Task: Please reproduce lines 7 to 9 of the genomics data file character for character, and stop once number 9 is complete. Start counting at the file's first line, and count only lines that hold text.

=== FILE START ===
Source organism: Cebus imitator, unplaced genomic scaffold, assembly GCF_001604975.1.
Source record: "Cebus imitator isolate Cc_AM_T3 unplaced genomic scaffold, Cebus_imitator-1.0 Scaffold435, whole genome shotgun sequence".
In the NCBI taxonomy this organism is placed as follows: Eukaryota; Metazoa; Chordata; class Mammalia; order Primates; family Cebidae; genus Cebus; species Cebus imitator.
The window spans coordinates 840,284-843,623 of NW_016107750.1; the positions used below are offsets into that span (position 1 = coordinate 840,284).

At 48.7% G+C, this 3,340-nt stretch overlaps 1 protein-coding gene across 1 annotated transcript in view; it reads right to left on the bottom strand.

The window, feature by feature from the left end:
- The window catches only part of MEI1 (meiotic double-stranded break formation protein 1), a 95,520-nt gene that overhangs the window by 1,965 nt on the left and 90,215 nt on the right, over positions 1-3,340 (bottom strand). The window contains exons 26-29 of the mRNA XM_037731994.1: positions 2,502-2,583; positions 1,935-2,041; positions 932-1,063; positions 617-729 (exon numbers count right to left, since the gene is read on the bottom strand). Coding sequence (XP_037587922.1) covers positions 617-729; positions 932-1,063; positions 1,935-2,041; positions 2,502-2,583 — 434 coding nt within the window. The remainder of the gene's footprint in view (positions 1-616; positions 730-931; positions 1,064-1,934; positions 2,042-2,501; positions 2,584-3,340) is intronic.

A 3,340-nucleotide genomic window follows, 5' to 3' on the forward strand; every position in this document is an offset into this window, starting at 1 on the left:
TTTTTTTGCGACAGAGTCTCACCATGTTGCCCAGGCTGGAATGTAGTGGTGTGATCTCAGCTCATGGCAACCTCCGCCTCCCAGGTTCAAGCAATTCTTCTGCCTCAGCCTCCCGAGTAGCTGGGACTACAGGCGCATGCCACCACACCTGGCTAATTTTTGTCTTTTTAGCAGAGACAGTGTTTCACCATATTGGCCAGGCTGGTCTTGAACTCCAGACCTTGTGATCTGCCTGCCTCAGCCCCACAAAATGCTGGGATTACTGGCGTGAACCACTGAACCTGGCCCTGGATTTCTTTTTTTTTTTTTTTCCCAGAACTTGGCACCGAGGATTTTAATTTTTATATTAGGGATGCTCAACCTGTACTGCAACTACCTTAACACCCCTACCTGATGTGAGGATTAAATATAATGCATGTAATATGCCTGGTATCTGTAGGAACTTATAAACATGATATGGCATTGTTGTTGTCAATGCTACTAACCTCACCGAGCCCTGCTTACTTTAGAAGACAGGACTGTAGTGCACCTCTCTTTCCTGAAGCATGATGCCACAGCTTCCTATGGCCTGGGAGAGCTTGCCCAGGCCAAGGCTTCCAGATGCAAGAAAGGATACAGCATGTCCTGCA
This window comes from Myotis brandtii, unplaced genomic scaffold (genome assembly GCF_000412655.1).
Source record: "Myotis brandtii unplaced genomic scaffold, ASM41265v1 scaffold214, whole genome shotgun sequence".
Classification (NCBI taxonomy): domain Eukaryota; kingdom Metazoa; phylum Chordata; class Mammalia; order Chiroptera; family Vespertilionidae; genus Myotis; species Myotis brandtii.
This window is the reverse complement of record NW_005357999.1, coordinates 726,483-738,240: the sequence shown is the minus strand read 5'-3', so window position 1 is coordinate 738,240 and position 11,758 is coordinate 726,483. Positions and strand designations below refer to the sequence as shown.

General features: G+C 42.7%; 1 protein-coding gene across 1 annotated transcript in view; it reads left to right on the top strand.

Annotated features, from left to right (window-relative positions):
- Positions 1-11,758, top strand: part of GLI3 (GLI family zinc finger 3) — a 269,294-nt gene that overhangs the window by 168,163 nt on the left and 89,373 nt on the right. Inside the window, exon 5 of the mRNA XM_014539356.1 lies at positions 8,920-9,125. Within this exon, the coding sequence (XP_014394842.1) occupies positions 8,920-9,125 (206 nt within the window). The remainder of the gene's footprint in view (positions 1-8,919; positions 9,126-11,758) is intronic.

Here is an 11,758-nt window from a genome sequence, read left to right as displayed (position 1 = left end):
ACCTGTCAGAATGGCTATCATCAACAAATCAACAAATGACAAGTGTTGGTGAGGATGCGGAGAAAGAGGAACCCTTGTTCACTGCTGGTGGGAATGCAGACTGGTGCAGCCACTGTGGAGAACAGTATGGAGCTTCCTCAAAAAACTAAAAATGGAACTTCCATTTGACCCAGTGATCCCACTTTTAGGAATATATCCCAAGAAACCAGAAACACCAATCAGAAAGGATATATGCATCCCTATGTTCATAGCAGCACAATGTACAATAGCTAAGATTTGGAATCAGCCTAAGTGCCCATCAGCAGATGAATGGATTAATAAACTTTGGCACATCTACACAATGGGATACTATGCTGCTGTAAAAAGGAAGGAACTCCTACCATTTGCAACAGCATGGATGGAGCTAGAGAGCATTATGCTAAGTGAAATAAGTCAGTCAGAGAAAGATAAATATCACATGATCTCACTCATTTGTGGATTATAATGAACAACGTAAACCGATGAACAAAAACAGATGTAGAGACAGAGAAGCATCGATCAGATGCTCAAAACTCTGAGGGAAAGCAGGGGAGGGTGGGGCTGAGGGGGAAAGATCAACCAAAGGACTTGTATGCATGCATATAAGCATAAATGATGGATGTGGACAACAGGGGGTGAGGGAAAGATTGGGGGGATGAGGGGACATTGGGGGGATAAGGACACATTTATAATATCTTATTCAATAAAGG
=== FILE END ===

- The window catches only part of MEI1 (meiotic double-stranded break formation protein 1), a 95,520-nt gene that overhangs the window by 1,965 nt on the left and 90,215 nt on the right, over positions 1-3,340 (bottom strand). The window contains exons 26-29 of the mRNA XM_037731994.1: positions 2,502-2,583; positions 1,935-2,041; positions 932-1,063; positions 617-729 (exon numbers count right to left, since the gene is read on the bottom strand). Coding sequence (XP_037587922.1) covers positions 617-729; positions 932-1,063; positions 1,935-2,041; positions 2,502-2,583 — 434 coding nt within the window. The remainder of the gene's footprint in view (positions 1-616; positions 730-931; positions 1,064-1,934; positions 2,042-2,501; positions 2,584-3,340) is intronic.

A 3,340-nucleotide genomic window follows, 5' to 3' on the forward strand; every position in this document is an offset into this window, starting at 1 on the left:
TTTTTTTGCGACAGAGTCTCACCATGTTGCCCAGGCTGGAATGTAGTGGTGTGATCTCAGCTCATGGCAACCTCCGCCTCCCAGGTTCAAGCAATTCTTCTGCCTCAGCCTCCCGAGTAGCTGGGACTACAGGCGCATGCCACCACACCTGGCTAATTTTTGTCTTTTTAGCAGAGACAGTGTTTCACCATATTGGCCAGGCTGGTCTTGAACTCCAGACCTTGTGATCTGCCTGCCTCAGCCCCACAAAATGCTGGGATTACTGGCGTGAACCACTGAACCTGGCCCTGGATTTCTTTTTTTTTTTTTTTCCCAGAACTTGGCACCGAGGATTTTAATTTTTATATTAGGGATGCTCAACCTGTACTGCAACTACCTTAACACCCCTACCTGATGTGAGGATTAAATATAATGCATGTAATATGCCTGGTATCTGTAGGAACTTATAAACATGATATGGCATTGTTGTTGTCAATGCTACTAACCTCACCGAGCCCTGCTTACTTTAGAAGACAGGACTGTAGTGCACCTCTCTTTCCTGAAGCATGATGCCACAGCTTCCTATGGCCTGGGAGAGCTTGCCCAGGCCAAGGCTTCCAGATGCAAGAAAGGATACAGCATGTCCTGCA